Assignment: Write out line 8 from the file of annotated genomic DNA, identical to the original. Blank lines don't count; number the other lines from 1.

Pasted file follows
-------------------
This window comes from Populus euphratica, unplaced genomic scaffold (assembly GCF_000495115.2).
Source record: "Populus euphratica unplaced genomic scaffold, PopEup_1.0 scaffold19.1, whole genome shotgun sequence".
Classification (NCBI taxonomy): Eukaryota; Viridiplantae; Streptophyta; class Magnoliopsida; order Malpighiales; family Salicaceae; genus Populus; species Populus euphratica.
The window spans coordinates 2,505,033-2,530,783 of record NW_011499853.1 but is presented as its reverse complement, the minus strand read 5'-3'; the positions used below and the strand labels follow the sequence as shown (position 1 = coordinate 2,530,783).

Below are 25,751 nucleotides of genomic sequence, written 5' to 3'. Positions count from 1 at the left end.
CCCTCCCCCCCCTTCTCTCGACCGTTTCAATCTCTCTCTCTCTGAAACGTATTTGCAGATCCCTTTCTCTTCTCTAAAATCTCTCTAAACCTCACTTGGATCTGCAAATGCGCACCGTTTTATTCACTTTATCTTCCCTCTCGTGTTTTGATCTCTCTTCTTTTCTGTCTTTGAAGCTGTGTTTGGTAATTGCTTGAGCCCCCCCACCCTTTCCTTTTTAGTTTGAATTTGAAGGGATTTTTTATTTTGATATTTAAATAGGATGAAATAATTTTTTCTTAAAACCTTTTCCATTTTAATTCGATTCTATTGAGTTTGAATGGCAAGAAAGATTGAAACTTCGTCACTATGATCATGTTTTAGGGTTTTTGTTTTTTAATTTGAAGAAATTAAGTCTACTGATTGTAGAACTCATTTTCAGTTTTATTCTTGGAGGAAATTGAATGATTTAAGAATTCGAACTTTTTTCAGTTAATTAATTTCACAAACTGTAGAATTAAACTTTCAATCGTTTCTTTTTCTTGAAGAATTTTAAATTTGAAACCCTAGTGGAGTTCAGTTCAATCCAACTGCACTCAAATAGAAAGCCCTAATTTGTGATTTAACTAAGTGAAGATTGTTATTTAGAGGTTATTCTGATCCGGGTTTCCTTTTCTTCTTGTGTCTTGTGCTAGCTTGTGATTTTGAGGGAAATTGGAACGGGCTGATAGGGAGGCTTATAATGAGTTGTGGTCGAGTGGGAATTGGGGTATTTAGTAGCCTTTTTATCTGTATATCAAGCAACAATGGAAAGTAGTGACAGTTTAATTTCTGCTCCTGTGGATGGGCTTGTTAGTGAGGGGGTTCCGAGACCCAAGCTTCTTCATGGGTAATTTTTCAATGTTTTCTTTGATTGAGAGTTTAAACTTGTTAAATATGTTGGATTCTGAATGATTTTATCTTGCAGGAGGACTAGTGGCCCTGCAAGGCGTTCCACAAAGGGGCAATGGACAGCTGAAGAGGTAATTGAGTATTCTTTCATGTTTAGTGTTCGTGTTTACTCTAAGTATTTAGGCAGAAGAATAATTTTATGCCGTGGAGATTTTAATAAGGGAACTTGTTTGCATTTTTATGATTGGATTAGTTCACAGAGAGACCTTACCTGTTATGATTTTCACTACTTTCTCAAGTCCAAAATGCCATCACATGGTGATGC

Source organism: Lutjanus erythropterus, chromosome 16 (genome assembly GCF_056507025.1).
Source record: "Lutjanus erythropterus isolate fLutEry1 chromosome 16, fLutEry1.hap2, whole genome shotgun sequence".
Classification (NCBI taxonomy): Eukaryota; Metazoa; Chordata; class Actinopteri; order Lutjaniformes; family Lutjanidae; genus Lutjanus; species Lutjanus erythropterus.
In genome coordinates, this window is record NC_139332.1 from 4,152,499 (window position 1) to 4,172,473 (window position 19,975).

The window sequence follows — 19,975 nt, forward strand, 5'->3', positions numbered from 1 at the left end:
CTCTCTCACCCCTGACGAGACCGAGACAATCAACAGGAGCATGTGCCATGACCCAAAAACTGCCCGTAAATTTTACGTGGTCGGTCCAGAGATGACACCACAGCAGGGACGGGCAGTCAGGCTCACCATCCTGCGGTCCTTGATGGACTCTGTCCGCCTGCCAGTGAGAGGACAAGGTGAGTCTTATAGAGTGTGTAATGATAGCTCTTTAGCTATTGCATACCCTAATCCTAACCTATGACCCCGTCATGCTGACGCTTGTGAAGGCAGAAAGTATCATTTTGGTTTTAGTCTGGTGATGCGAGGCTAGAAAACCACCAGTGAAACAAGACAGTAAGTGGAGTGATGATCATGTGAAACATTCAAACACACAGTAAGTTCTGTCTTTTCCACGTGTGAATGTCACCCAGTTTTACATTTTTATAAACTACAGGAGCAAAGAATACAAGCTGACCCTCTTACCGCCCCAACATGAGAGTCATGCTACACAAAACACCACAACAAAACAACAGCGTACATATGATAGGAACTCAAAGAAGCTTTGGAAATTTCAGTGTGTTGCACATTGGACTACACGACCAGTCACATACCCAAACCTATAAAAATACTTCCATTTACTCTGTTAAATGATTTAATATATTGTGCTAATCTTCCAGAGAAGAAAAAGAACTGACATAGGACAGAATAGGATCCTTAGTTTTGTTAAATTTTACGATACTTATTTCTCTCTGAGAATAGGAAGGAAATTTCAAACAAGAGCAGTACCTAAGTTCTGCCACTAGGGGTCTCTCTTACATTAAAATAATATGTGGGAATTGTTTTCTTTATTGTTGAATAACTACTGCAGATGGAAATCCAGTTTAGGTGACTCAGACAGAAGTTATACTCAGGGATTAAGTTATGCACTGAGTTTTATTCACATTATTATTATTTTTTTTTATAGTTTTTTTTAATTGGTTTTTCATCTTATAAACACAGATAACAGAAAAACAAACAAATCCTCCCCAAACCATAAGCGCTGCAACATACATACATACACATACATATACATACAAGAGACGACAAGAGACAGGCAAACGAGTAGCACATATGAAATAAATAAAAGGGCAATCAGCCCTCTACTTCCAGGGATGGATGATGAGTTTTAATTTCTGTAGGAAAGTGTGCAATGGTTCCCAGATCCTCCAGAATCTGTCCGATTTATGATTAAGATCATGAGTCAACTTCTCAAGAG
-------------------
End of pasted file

Source record: "Lutjanus erythropterus isolate fLutEry1 chromosome 16, fLutEry1.hap2, whole genome shotgun sequence".